Thank you for reading my blog – I wish you and yours a wonderful holiday season, a stupendous year ahead and…wimax. Santa you hear that?!

*sorry i didn’t include all relevant links. (For NTV just search for tags, kenya, politics, ntv and you should be all set)

Snake Light: Solar powered LED by Faludi Design & Thoughts on Design ‘For Africa’

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I came across this solar powered LED lamp via worldchanging author, product designer Jeremy Faludi. It definitely has an interesting design…wondering why the weird shape? Pictures from his site speak louder than words. First, 3 words “Usable form factor”.

Would be interested in your thoughts on this product. Would you use it? Do you like the design? Is it practical?

What follows are some tangentially related thoughts, just so I am clear, I am not attributing what follows below to the above product. Just thinking through the idea of design ‘for Africa’.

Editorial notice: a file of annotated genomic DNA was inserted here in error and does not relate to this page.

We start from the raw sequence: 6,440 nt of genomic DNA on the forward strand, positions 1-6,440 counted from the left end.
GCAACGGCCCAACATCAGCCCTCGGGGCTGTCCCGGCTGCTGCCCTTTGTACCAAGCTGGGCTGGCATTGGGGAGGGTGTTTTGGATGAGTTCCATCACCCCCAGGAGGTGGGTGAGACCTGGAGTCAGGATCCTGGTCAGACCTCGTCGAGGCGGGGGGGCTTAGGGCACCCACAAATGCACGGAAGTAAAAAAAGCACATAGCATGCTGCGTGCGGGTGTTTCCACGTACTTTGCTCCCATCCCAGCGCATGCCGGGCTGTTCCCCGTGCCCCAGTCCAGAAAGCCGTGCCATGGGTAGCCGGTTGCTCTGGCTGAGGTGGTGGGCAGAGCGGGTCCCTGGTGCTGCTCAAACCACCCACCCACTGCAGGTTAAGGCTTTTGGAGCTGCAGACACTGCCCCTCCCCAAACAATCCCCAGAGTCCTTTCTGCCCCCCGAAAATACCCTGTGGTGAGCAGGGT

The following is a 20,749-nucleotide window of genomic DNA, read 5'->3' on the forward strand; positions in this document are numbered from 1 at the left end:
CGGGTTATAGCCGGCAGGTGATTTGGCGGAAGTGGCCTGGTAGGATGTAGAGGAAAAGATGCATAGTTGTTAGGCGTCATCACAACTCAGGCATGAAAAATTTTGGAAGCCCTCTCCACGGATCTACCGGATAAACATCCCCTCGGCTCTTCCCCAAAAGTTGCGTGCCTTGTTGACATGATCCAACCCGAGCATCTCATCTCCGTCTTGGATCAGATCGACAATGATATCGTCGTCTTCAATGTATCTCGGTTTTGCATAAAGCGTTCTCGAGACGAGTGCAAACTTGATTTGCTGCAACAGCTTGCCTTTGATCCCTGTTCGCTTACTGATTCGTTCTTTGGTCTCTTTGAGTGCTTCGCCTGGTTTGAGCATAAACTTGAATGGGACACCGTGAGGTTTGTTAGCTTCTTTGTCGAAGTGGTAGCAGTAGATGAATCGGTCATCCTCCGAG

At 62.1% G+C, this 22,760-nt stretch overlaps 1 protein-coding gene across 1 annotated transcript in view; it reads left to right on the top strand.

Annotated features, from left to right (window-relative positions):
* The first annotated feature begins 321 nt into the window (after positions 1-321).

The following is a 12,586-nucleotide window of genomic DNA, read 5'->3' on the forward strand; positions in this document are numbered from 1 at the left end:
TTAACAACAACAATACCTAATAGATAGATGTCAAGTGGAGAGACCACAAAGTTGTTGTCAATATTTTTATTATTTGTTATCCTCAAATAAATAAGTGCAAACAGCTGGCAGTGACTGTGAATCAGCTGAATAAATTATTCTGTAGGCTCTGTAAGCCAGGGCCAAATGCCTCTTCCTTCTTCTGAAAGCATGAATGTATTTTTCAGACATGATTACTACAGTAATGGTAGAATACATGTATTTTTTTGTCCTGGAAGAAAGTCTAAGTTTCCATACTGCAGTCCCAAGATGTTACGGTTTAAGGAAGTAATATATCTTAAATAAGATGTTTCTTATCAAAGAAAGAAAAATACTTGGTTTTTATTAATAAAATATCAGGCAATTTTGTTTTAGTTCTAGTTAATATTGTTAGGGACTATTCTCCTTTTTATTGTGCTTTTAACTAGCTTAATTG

One of the things that came up during a spirited discussion of the solar powered computer and the OLPC laptop many moons ago, was the question of relevant  products, and  whether these products that are labeled ‘for Africa’ smack of designing down. Maitha asked (in swahili) Don’t Africans deserve products made of high quality – in reference to the OLPC that is currently available for purchase. Granted at the time, maitha was looking at the bulky nature of linux for the OLPC, and the product was still being designed (with myriad challenges to overcome). I have not gotten my hands on and XO but when i do, i would like to revisit some of the issues raised. Particularly (perhaps i am simplifying, but) is the OLPC a good quality product that is relevant for African children? Atanu Dey of Deeshaa.org looked at the OLPC in context of education in India (I need to reacquaint myself with his arguments…I had been following the OLPC dev, then sorta lost track somewhere).
Wired had a profile of the OLPC designer Yves Behar, which I am rereading now, I just recall that he did do some nifty things to get OLPC to be what it is today.So, please chime in with your examples of products you think smack of ‘designing down’ and those that you think are ‘just right’.

My entries for the ‘just right’ category are
mysoldius solar charger for mobile phone and IPOD (blogged about here)
Bogo solar flashlight (blogged about here)
These are based on positive feedback from my dear uncle who absolutely finds function and convenience in using the above products.